At some point—and this is something that I’ve never told anyone—my dad called me to say goodbye. It didn’t end up being the time that he finally took his life, but I knew he was near the end.
He told me that he hoped I would be able to remember the good times that we had together.
There was a movie we had watched—I can’t remember the name of it now—with a scene that made me laugh, to this day, harder than I have ever laughed before. My dad, too. We watched the scene over and over, probably 100 times, in our living room one night after he had gotten pretty bad. We laughed so hard and so loud that we woke my mom and sister up, and they came in and started laughing with us. We laughed for hours.
When my dad called me that day, he brought up that story, and he started laughing again. Hard and manic and completely alone on the other end of the same phone line where I’d begun to cry.
He told me that he wanted me to remember that night. Him laughing. He said he hoped I could forgive the pain and remember the laughter. Then he told me that he loved me and said, “Goodbye, Son.”
When he hung up, I stood there trying to wrap my mind around how it was the last time I’d ever hear his voice.
I never want to see that movie again.
My mom has been working on a memoir in the years since her husband took his life. As chance or providence would have it, I’m helping her complete the final draft this week. I wish it were a book she didn’t have to write. I wish that it were my father writing what you are reading now.
I wish that he could have kept living.
Fathers and mothers and husbands and wives and sons and daughters, please hear me: Your family is not better off without you. Your friends are not better off without you.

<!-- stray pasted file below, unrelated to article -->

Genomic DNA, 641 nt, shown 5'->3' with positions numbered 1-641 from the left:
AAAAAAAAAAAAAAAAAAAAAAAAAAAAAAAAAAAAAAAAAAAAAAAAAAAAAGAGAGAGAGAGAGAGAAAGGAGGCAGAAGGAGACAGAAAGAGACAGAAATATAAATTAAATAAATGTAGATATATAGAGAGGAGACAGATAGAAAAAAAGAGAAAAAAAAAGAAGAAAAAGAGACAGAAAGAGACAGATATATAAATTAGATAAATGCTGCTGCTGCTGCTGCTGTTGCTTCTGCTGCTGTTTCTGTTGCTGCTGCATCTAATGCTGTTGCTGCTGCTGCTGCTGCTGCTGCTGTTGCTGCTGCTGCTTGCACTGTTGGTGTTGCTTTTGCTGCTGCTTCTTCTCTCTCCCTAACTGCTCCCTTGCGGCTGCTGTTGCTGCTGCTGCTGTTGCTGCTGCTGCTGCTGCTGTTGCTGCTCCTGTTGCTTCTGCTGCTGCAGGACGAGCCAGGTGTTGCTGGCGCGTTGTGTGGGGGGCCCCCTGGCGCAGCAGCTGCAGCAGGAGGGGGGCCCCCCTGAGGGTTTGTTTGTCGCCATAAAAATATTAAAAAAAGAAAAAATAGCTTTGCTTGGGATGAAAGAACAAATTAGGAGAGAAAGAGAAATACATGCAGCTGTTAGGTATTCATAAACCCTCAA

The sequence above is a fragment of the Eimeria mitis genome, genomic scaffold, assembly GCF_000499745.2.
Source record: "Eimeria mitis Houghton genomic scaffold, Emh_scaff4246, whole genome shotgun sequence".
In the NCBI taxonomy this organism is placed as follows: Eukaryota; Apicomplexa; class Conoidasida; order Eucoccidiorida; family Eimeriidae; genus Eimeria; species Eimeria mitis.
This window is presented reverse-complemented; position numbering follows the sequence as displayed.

My dad’s story does not have to be your story.
Please, please, please hear me:
You can keep living.
There is still oxygen in your lungs, blood in your veins, light in your eyes, and life in your body here, reading this sentence. Please don’t blot it out.
If you could hear the tone of this text you’d find it in the desperate voice of a terrified boy who still finds himself dreaming of the opportunity to beg his father to stay. To officiate his son’s wedding. To walk his daughter down the aisle. To sell the house and take his wife back to where they met in Hong Kong and retire. To smoke pipe tobacco in the living room when mom is out of town.
Depression is a seductress, and she whispers lies. She speaks of suicide as though taking life were a noble means of giving life to others.
I say this because I know. I have wanted to die. I have come close to cashing in on the desire. I have days where it is hard to get out of bed for fear of the world, or fear of myself, or fear of becoming my father’s son. I have felt that fear flood my eyes as they met my wife’s. I have heard fear’s voice telling me the inevitability is uncontrollable.
Know this: Fear is a false prophet.
Death can sound beautiful, but pay attention to the hiss in her whisper. It betrays her for the snake that she is.
I don’t want to hear you say goodbye. Not over a phone line or in a letter or in my own searching imagination while I grasp for closure. This is not the time for goodbyes. This is the time for life.
The night they found my dad’s body, my sister and I went to see Underoath’s “Disambiguation” tour in Albuquerque, New Mexico. By definition, that title means “the removal of ambiguity by making something clear.” After three weeks spent wondering if this would be his final disappearance, I suppose it was as good a name as any for an evening spent shaking hands with death.
I stood in the back of the venue, my family absolved of our hope in the light of conclusion, and I listened to the vocalist sing: “You know it’s never the way we planned it. I really wish we could reset, rewind…”
As do I.
Years before watching Underoath play the soundtrack to our changing of times that night, their vocalist wrote lyrics that I’ve always considered a call to life. They helped save mine, anyway. I even tattooed them on the inside of my forearm:
“End cycle. Press on.”
I heard truth ruminating in a stranger’s voice, singing, “It’s not the end of the road for you,” and kept living.
And life has been beautiful. You don’t have to believe it, but I do. Let me carry you. In the future, when I don’t believe it, and you do, then you can carry me.
I need you. End cycle. Let’s keep living. Press on.